SYNAPTICADcolon TEST BENCH GENERATORS
 

TestBencher Pro e Support

TestBencher Pro provides designers with a graphical environment for generating e cycle-based or time-based bus-functional models from language-independent timing diagrams. With TestBencher you can upgrade your verification flow to include the power of the e verification language. SynaptiCAD joined Verisity's LicenseE program to build support for the e language into TestBencher Pro. Verisity's e language provides powerful constructs for handling sequence recognition (temporal events), arbitration, and comprehensive dynamic coverage analysis that are not available in VHDL or Verilog. TestBencher Pro's graphical interface speeds up test bench development for both expert and novice users. TestBencher generates all of the low-level transaction code (TCMs), verification code, sequence detection, error reporting and file I/O code. The graphical representation also enhances the ability of engineers to share data across projects, even for new engineers that are not yet familiar with the e language.

TestBencher Pro e Design Flow

TestBencher Pro generates e test benches directly from timing diagrams. The test benches use a bus-functional model architecture that enables test bench models to be created from data contained in component data sheets. Additionally, TestBencher's graphical representations and automatic code generation abstract coding details away from the user. This abstraction reduces the amount of time needed for creating test benches. Automating what was once a manual and tedious process of developing test benches allows engineers to focus on the design and operation of the test bench rather than the painstaking aspects of code development. The generated test benches are compiled with Verisity's Specman Elite and simulated using all major VHDL and Verilog simulators.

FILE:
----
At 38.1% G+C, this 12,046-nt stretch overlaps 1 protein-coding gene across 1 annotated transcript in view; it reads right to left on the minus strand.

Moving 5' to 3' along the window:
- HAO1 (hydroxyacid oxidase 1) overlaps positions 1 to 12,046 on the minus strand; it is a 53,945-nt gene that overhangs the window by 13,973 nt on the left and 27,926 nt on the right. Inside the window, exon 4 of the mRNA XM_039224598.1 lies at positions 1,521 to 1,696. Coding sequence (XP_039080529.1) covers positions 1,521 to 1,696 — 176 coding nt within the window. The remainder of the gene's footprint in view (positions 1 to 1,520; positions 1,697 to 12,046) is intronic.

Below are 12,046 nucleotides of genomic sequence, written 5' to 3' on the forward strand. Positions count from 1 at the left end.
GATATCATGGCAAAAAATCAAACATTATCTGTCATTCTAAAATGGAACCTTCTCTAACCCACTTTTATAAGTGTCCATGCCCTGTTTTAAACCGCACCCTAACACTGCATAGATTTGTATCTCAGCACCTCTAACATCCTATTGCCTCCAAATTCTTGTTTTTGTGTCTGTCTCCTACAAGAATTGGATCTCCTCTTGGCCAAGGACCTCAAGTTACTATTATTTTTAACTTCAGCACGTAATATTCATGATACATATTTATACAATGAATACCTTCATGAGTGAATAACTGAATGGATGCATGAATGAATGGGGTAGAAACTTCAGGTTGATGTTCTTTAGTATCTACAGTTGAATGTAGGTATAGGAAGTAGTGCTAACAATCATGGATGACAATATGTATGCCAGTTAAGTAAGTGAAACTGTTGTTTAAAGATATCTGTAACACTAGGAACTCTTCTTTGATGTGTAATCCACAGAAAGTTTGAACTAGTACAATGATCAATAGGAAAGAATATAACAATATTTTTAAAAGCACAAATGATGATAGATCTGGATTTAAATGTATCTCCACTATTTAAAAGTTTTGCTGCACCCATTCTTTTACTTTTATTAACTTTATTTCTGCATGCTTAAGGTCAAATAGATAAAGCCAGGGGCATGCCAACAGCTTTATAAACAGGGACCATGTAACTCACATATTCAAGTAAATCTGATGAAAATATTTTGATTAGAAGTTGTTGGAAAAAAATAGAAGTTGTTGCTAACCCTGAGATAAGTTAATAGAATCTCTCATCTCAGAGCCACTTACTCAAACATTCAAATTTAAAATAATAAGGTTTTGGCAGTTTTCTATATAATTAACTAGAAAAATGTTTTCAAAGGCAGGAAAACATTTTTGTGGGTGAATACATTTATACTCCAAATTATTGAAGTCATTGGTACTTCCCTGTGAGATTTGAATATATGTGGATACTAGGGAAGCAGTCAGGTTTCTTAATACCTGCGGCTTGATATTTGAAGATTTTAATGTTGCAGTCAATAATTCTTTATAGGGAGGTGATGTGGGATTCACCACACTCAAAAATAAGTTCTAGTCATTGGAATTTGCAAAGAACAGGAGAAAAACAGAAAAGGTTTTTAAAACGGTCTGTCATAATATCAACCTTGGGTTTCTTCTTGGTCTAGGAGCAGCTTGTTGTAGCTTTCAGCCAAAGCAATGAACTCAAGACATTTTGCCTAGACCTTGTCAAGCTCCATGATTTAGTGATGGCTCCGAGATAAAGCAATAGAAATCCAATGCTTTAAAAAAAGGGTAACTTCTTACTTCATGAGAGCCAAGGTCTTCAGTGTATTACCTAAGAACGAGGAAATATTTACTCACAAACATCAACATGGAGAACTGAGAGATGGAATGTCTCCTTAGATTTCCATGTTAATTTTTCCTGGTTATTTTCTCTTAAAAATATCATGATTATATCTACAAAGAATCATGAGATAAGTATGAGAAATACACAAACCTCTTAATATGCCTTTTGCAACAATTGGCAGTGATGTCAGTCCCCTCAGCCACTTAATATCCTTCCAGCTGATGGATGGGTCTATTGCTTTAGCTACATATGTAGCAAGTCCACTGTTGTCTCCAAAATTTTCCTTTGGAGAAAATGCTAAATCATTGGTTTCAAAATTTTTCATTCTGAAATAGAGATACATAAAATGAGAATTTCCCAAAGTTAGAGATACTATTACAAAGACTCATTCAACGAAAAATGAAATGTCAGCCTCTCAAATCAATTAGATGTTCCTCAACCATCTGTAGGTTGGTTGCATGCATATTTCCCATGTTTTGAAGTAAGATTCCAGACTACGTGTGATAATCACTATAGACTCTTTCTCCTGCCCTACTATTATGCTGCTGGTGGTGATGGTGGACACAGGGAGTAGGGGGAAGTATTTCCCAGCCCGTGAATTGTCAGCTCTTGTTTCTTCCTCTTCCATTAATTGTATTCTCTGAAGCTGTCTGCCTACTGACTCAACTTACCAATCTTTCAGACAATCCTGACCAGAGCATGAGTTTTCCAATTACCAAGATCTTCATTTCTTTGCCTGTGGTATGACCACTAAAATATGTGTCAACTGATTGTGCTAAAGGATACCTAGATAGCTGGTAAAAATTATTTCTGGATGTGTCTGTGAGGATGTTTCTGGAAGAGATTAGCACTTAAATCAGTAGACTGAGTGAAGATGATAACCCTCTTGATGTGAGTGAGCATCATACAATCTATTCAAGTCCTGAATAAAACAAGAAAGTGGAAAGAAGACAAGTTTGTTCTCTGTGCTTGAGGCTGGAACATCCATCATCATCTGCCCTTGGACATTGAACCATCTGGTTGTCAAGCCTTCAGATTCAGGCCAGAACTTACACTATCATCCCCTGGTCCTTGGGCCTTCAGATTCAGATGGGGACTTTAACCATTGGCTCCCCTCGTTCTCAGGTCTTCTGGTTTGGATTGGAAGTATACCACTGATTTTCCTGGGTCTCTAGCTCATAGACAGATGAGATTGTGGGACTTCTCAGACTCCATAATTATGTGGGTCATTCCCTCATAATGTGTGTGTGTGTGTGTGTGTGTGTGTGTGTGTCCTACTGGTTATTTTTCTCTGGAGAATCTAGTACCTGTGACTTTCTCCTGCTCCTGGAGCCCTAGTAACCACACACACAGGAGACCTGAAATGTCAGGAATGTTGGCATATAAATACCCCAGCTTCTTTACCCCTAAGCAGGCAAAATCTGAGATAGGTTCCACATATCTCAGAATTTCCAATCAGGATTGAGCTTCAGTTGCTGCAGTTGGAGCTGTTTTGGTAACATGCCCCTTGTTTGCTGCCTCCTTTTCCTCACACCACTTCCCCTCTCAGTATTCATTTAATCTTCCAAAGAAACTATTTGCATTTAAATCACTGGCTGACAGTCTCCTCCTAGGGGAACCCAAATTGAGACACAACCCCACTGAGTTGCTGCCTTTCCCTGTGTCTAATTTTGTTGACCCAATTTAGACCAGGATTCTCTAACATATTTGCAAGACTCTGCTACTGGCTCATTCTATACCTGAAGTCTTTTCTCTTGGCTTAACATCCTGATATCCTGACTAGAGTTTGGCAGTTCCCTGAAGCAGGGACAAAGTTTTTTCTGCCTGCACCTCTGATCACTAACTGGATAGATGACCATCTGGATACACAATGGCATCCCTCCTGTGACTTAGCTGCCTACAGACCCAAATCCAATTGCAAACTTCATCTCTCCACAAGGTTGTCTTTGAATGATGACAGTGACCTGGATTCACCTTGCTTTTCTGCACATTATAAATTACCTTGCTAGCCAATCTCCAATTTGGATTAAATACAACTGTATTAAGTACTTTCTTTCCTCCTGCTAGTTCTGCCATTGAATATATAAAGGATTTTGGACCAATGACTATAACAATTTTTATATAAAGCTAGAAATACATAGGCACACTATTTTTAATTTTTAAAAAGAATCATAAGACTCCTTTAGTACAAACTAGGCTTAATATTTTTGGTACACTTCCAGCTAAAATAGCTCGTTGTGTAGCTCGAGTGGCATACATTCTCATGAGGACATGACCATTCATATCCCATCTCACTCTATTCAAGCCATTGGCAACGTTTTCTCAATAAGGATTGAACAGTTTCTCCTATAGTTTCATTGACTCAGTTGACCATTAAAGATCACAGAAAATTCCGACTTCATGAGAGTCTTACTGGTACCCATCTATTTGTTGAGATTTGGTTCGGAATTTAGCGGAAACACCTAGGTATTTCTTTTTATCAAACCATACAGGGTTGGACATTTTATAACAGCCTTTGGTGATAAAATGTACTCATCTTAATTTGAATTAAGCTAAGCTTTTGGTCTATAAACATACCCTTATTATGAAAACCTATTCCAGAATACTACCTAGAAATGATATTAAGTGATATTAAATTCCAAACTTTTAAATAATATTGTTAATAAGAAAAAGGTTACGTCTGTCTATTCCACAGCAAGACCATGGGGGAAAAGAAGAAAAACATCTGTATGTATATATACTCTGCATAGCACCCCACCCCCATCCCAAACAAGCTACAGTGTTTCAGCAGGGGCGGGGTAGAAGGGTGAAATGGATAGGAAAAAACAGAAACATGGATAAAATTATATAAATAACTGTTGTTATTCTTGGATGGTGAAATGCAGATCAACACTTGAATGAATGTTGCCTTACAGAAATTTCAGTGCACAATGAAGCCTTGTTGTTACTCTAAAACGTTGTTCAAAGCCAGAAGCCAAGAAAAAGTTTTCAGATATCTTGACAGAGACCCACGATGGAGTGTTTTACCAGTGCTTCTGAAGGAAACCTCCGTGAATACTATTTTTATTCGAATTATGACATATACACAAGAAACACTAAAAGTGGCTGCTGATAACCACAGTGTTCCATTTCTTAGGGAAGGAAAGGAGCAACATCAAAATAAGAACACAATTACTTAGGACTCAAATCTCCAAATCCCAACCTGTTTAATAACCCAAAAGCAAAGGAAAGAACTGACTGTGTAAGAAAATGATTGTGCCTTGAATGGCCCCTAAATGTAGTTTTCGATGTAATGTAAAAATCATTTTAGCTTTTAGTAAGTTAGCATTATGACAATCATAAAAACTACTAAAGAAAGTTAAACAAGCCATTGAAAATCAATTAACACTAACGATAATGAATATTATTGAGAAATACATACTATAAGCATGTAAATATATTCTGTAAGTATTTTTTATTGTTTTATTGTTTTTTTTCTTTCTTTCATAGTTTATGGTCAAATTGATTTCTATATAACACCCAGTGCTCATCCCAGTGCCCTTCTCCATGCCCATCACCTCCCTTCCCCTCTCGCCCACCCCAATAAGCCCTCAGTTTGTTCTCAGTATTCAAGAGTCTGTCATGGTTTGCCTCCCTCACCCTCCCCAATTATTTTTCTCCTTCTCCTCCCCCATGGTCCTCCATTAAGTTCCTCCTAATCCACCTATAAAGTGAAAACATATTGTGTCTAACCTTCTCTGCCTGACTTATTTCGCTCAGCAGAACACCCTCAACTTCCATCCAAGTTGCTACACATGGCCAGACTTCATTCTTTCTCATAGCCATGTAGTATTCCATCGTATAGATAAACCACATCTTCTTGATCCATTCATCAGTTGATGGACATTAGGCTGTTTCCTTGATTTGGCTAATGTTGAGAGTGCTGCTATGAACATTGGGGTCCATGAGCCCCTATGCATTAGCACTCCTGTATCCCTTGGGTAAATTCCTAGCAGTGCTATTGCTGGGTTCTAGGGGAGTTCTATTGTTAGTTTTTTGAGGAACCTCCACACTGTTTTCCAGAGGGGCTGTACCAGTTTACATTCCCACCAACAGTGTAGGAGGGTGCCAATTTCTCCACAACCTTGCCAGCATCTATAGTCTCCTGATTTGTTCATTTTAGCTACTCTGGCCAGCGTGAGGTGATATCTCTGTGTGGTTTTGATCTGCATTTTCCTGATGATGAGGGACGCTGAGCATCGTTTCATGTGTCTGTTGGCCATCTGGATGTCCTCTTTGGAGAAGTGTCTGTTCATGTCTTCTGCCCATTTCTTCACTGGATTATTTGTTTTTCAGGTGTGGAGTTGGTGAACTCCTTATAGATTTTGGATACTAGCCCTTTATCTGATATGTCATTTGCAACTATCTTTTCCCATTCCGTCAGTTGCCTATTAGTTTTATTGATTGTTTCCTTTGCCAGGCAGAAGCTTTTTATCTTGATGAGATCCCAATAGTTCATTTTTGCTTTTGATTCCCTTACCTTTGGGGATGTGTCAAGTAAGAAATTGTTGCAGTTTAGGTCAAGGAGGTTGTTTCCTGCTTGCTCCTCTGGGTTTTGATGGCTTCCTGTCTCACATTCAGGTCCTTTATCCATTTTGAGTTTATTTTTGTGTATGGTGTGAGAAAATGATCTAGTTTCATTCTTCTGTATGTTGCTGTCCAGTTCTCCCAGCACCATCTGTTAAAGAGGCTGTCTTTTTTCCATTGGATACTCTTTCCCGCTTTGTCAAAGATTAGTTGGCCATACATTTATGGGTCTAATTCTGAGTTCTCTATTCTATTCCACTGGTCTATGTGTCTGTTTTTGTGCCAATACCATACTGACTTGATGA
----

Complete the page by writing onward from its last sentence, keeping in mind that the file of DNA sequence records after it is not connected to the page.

System Level Design

TestBencher Pro generates the entire test bench using the graphical timing diagrams, information extracted from the model under test, and the top-level test bench file. The only code that the user writes is at the system-level, all of the other code is automatically generated. In the sequencer process of the top-level test bench file, the user will specify the order and logic for applying the timing diagram transaction procedure calls to the model under test. TestBencher can automatically generate the e transaction code and the data structures needed for the transactions, so users can concentrate on the functionality of the top-level test-bench. The test bench components created by TestBencher Pro can be easily integrated into an existing Specman Elite test bench.

Graphical Samples Generate e Temporal Expressions

TestBencher Pro features state and timing protocol checker generation for verifying the response of the model being tested. TestBencher's sample construct can check the state of a signal at a given point in time or over a window of time. Samples can also check for either a state change or for stability during the sampling window. Sample window intervals can be specified as an amount of time or number of clock cycles (to support cycle-based test bench generation).